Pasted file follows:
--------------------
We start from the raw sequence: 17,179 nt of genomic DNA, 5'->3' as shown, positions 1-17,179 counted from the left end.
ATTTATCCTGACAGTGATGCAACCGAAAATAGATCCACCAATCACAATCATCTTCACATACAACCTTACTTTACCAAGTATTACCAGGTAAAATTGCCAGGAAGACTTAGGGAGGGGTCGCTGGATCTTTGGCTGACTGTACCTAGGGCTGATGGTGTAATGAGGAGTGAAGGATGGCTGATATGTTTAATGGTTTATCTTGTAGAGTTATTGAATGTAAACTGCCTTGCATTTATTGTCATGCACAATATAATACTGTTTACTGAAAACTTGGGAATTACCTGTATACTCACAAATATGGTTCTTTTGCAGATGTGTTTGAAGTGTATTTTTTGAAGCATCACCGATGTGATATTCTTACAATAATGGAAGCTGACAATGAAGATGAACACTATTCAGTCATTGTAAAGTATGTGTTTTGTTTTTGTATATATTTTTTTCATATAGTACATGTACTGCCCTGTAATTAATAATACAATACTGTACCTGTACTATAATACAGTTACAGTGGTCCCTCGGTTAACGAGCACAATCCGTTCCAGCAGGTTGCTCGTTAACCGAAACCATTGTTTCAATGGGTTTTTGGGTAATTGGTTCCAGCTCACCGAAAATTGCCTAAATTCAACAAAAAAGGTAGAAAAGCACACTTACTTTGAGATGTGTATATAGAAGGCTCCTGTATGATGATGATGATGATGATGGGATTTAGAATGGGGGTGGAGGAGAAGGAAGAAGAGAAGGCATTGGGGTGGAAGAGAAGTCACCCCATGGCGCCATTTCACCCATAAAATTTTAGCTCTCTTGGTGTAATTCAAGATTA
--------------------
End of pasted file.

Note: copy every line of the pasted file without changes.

We start from the raw sequence: 17,179 nt of genomic DNA, 5'->3' as shown, positions 1-17,179 counted from the left end.
ATTTATCCTGACAGTGATGCAACCGAAAATAGATCCACCAATCACAATCATCTTCACATACAACCTTACTTTACCAAGTATTACCAGGTAAAATTGCCAGGAAGACTTAGGGAGGGGTCGCTGGATCTTTGGCTGACTGTACCTAGGGCTGATGGTGTAATGAGGAGTGAAGGATGGCTGATATGTTTAATGGTTTATCTTGTAGAGTTATTGAATGTAAACTGCCTTGCATTTATTGTCATGCACAATATAATACTGTTTACTGAAAACTTGGGAATTACCTGTATACTCACAAATATGGTTCTTTTGCAGATGTGTTTGAAGTGTATTTTTTGAAGCATCACCGATGTGATATTCTTACAATAATGGAAGCTGACAATGAAGATGAACACTATTCAGTCATTGTAAAGTATGTGTTTTGTTTTTGTATATATTTTTTTCATATAGTACATGTACTGCCCTGTAATTAATAATACAATACTGTACCTGTACTATAATACAGTTACAGTGGTCCCTCGGTTAACGAGCACAATCCGTTCCAGCAGGTTGCTCGTTAACCGAAACCATTGTTTCAATGGGTTTTTGGGTAATTGGTTCCAGCTCACCGAAAATTGCCTAAATTCAACAAAAAAGGTAGAAAAGCACACTTACTTTGAGATGTGTATATAGAAGGCTCCTGTATGATGATGATGATGATGATGGGATTTAGAATGGGGGTGGAGGAGAAGGAAGAAGAGAAGGCATTGGGGTGGAAGAGAAGTCACCCCATGGCGCCATTTCACCCATAAAATTTTAGCTCTCTTGGTGTAATTCAAGATTA